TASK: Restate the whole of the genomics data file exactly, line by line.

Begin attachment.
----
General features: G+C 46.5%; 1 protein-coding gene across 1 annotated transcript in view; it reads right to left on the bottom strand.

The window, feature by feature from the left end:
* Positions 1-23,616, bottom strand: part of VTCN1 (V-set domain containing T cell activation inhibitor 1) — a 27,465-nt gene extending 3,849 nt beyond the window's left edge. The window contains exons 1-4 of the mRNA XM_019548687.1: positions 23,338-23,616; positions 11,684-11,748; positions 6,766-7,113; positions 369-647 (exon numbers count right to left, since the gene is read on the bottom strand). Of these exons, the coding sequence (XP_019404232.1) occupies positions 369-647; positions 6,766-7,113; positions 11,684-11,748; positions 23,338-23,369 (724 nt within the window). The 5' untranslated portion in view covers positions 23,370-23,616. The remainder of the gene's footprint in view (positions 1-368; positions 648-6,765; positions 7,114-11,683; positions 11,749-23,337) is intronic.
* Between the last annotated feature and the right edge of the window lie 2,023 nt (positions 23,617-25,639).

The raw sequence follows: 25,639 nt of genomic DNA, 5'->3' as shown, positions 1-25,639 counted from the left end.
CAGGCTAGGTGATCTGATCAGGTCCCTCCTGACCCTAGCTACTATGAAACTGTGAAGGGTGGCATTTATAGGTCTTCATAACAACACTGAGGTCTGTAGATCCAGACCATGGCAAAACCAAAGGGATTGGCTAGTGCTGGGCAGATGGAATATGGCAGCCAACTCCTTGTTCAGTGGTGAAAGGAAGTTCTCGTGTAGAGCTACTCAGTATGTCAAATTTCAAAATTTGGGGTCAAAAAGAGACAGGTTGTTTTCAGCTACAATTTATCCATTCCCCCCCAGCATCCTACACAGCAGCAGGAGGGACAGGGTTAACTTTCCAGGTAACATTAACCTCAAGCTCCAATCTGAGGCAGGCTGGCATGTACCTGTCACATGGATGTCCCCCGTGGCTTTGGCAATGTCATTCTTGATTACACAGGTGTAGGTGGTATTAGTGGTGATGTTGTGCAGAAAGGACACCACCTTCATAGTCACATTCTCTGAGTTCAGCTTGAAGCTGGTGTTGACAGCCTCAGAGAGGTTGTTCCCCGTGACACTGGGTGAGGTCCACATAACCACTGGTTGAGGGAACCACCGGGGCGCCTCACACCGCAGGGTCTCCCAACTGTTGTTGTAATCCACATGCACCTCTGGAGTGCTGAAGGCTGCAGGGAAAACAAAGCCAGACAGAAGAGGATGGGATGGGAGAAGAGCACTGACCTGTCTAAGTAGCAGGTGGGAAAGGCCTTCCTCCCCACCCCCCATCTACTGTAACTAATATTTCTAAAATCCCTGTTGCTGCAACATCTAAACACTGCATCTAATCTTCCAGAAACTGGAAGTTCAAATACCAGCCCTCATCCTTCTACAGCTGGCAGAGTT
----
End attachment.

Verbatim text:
General features: G+C 46.5%; 1 protein-coding gene across 1 annotated transcript in view; it reads right to left on the bottom strand.

The window, feature by feature from the left end:
* Positions 1-23,616, bottom strand: part of VTCN1 (V-set domain containing T cell activation inhibitor 1) — a 27,465-nt gene extending 3,849 nt beyond the window's left edge. The window contains exons 1-4 of the mRNA XM_019548687.1: positions 23,338-23,616; positions 11,684-11,748; positions 6,766-7,113; positions 369-647 (exon numbers count right to left, since the gene is read on the bottom strand). Of these exons, the coding sequence (XP_019404232.1) occupies positions 369-647; positions 6,766-7,113; positions 11,684-11,748; positions 23,338-23,369 (724 nt within the window). The 5' untranslated portion in view covers positions 23,370-23,616. The remainder of the gene's footprint in view (positions 1-368; positions 648-6,765; positions 7,114-11,683; positions 11,749-23,337) is intronic.
* Between the last annotated feature and the right edge of the window lie 2,023 nt (positions 23,617-25,639).

The raw sequence follows: 25,639 nt of genomic DNA, 5'->3' as shown, positions 1-25,639 counted from the left end.
CAGGCTAGGTGATCTGATCAGGTCCCTCCTGACCCTAGCTACTATGAAACTGTGAAGGGTGGCATTTATAGGTCTTCATAACAACACTGAGGTCTGTAGATCCAGACCATGGCAAAACCAAAGGGATTGGCTAGTGCTGGGCAGATGGAATATGGCAGCCAACTCCTTGTTCAGTGGTGAAAGGAAGTTCTCGTGTAGAGCTACTCAGTATGTCAAATTTCAAAATTTGGGGTCAAAAAGAGACAGGTTGTTTTCAGCTACAATTTATCCATTCCCCCCCAGCATCCTACACAGCAGCAGGAGGGACAGGGTTAACTTTCCAGGTAACATTAACCTCAAGCTCCAATCTGAGGCAGGCTGGCATGTACCTGTCACATGGATGTCCCCCGTGGCTTTGGCAATGTCATTCTTGATTACACAGGTGTAGGTGGTATTAGTGGTGATGTTGTGCAGAAAGGACACCACCTTCATAGTCACATTCTCTGAGTTCAGCTTGAAGCTGGTGTTGACAGCCTCAGAGAGGTTGTTCCCCGTGACACTGGGTGAGGTCCACATAACCACTGGTTGAGGGAACCACCGGGGCGCCTCACACCGCAGGGTCTCCCAACTGTTGTTGTAATCCACATGCACCTCTGGAGTGCTGAAGGCTGCAGGGAAAACAAAGCCAGACAGAAGAGGATGGGATGGGAGAAGAGCACTGACCTGTCTAAGTAGCAGGTGGGAAAGGCCTTCCTCCCCACCCCCCATCTACTGTAACTAATATTTCTAAAATCCCTGTTGCTGCAACATCTAAACACTGCATCTAATCTTCCAGAAACTGGAAGTTCAAATACCAGCCCTCATCCTTCTACAGCTGGCAGAGTT